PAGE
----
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Enforceability of interim dividends

20 January 2023

A recent case considered the issue of when an interim dividend should be treated as having been paid where shareholders are actually paid the dividend on different dates. Read our experts review.

In Peter Gould v The Commissioners for His Majesty's Revenue and Customs [2022] UKFTT 00431 (TC), the First-Tier Tribunal Tax Chamber (the "Tribunal") considered the issue of when an interim dividend should be treated as having been paid where shareholders are actually paid the dividend on different dates.

Facts

On 31 March 2016 the board of directors of Regis Group (Holdings) Limited ("Regis") resolved to pay an interim dividend. For tax planning reasons, half of this dividend was paid to Nicholas Gould on 5 April 2016 and the other half was paid to Peter Gould on 16 December 2016. 

The difference in timing had a significant impact on the tax payable by Peter Gould. If, for tax purposes, the dividend was treated as having been paid to him on 5 April 2016 (i.e. falling within the 2015/2016 tax year), he would be liable to pay tax on the dividend.  However, if, for tax purposes, it was treated as paid on 16 December 2016 (i.e. in the 2016/2017 tax year), he would pay no tax as he was non-resident for tax purposes in that year.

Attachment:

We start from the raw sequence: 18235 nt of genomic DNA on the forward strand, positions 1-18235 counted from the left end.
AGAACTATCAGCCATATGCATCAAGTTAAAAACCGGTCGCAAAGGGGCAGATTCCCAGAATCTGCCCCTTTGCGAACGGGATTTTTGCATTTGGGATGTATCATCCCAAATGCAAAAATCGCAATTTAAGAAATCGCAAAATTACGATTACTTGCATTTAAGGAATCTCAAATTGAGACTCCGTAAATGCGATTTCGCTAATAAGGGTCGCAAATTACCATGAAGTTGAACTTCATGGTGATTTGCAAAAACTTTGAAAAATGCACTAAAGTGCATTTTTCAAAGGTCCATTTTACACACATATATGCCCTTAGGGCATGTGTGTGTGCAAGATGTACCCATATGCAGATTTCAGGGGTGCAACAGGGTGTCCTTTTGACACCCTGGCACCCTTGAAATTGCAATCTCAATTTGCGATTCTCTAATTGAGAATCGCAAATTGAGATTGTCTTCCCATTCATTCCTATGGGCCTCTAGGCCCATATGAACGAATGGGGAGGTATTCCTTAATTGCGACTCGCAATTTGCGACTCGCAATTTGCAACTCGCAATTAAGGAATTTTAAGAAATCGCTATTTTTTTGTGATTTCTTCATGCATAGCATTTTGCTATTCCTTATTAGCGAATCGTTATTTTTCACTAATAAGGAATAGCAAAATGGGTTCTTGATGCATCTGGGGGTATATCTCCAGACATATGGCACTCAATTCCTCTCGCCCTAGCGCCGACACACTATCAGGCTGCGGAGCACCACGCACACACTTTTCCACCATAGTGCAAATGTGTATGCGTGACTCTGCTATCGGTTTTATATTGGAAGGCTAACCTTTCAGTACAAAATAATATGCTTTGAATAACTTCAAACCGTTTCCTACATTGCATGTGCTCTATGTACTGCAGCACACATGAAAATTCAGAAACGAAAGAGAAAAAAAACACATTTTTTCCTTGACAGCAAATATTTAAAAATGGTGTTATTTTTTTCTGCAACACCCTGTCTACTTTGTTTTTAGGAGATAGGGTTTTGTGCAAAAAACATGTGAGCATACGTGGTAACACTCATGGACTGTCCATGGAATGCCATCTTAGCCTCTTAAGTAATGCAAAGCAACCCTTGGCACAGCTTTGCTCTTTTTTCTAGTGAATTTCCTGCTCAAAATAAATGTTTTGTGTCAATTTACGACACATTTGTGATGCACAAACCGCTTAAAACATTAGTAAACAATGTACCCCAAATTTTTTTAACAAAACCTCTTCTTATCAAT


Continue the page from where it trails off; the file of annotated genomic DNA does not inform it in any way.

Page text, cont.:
Broadly speaking, a shareholder is liable to tax on a dividend when it becomes due and payable. HMRC took the view that Peter Gould could have enforced payment of the dividend from the date of payment to Nicholas Gould.  Therefore, for tax purposes, the dividend should be treated as due and payable on 5 April 2016 and Peter Gould was liable to pay tax.  This was in part based on the wording of regulation of 104 of Table A 1985 (on which Regis's articles of association were based) and the general principles requiring shareholders to be treated equally. 

Peter Gould appealed.

Decision

The Tribunal allowed the appeal.  It held that the interim dividend was not due and payable until it was actually paid.

The Tribunal based its decision in part on existing case law (notably Potel v Commissioners of Inland Revenue 46 TC 658) which has established that whereas a final dividend which is declared by the shareholders creates an enforceable debt, a resolution of the board of directors to pay an interim dividend only authorises the act of payment. 

The Tribunal rejected HMRC's argument that regulation 104 of Table A 1985 could be read as creating a debt in these circumstances.  The Tribunal also rejected the argument that the principle of equality meant that the earlier payment of the interim dividend to Nicholas Gould made the dividend to Peter Gould due and payable on the same date.

If you require any further information, or specific advice, please contact our expert team.

Further Reading